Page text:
Writing your CV? Tips & Template


Planned Resources recruit across the niche markets of planning, engineering, architecture and design, property, and government support. We operate​ across private and public sectors in Melbourne, Victoria, and Australia. Here, Ash Fajerman gives her tips on writing or updating your resume. 


Writing or updating your resume can be a bit of a task, and to be honest, it’s daunting for most.

There are so many ways to write a resume these days, and while it depends on your career path, there are some basic rules to follow whether you are writing it on Word, Canva, or preparing a video resume/profile.

Your resume is the first point of contact for you and your future employer, so it’s important to take the time and allow yourself to express your success, background and knowledge with carefully selected words and phrases to present a concise resume with a consistent feel. But there are some common mistakes that people make on their resume, and even though I see hundreds of resumes each day we can all be guilty of making some of these mistakes!

So, let’s get started with some do’s and don’ts…

DON’T include too much irrelevant or personal information. Imagine reading 10 pages of a resume when you have hundreds of resumes that you see daily or per job advertisement. Most employers scan each resume for about ten seconds, so keep it clean, relevant, and consistent. And remember that personal details like hobbies, family, sports affiliations etc, can be something you discuss throughout the interview process.
DO provide relevant information that’s tailored to the advertisement/job. An employer will want to see what you can bring to the role, what you have achieved, and information that is specific to the job title, role, organisation or sector. Keep it concise and clear (sometimes less is more!)

DON’T send out generic resumes. Some professionals have a unique career path that may not need to be tailored to a certain extent; however for most of us, it is crucial to target your resume for each application.
DO tailor your resume to each application and sector. Consider and target your resume to the audience,  job, and sector. If you read the job description and notice that you tick most, if not all, of the advertisers’ boxes, you will be able to identify key words and phrases that can add to benefit your resume.

DON’T include lists of references/photos of yourself. Employers know that they can access references by asking the question, so it’s not required to list all your references on your resume. Using the phrase “references available on request” is acceptable, as employers will ask for your references throughout the hiring process if they see you to as a suitable fit for the role. Photos on the other hand are not required; if you add a photo of yourself, it should only be for positions that are relevant to your appearance (acting, modelling, TV work etc).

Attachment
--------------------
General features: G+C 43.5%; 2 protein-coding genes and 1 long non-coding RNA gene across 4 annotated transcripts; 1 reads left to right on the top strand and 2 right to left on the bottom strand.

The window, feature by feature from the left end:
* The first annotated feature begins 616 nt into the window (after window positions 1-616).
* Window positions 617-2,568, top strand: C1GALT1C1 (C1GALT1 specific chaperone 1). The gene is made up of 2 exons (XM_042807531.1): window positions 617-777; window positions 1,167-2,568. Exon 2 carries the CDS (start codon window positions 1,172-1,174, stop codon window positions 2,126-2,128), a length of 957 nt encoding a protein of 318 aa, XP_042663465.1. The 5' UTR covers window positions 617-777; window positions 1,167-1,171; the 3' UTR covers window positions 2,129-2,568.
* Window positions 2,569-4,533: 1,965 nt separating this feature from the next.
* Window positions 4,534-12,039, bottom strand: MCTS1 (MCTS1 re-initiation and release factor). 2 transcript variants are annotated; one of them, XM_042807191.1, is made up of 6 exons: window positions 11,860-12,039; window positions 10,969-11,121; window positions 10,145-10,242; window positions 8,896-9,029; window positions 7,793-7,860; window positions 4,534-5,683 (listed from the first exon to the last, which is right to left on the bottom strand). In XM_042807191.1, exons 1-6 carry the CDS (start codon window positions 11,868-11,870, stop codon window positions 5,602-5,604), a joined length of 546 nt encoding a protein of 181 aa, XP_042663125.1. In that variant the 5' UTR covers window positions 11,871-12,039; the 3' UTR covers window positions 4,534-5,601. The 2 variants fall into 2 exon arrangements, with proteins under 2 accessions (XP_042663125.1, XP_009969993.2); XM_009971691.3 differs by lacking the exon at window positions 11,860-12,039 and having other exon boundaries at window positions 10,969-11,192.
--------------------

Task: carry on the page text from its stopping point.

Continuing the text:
DO free up space. By removing references you free up at least 6 lines, and this is the same with a photo. So free up that space!  By not including these on your resume you can instead detail more relevant items like your qualifications, skills, informative details of your employment – and add links to your portfolio, LinkedIn profile etc.

DON’T list ALL your responsibilities and duties. Job duties and responsibilities are great to inform your future employer of what you have been successful in completing on a daily basis, and it’s tempting to bullet point all for them – but most employers probably already know what your job entails day-to-day.
DO provide accomplishments. Focus on your accomplishments in either bullet points or short paragraphs, and ensure that it’s easy to read and understand. Use action words, assess your achievements, and provide accurate data and numbers where possible to demonstrate your success.

DON’T wing it. Remember that your resume is the first impression a potential employer will have of you. Before hitting ‘send’ always proof your resume, ensure that it’s tailored to the job and sector, and think about what could be confusing and what’s clear to the reader.
DO get feedback. Be open to gaining honest and impartial feedback, it will help you to understand how your CV will be perceived by the reader – which in turn, helps to get your resume ahead of the pack. As recruiters, we also provide free advice as to what looks right/wrong on your resume – so feel free to send your resume to our team for feedback (and you can rest assured that it’s confidential!)

Stumped on where to start?

You can download our resume template here – use it as a base to get started on writing or updating your CV.

Good luck!


By Ash Fajerman, Local Government Consultant

Ash recruits within the Local Government sector, where she works with candidates and clients with understanding, commitment and professionalism. 


Connect with Ash on LinkedIn

Contact: 0449 938 399, ash.fajerman@plannedresources.com.au



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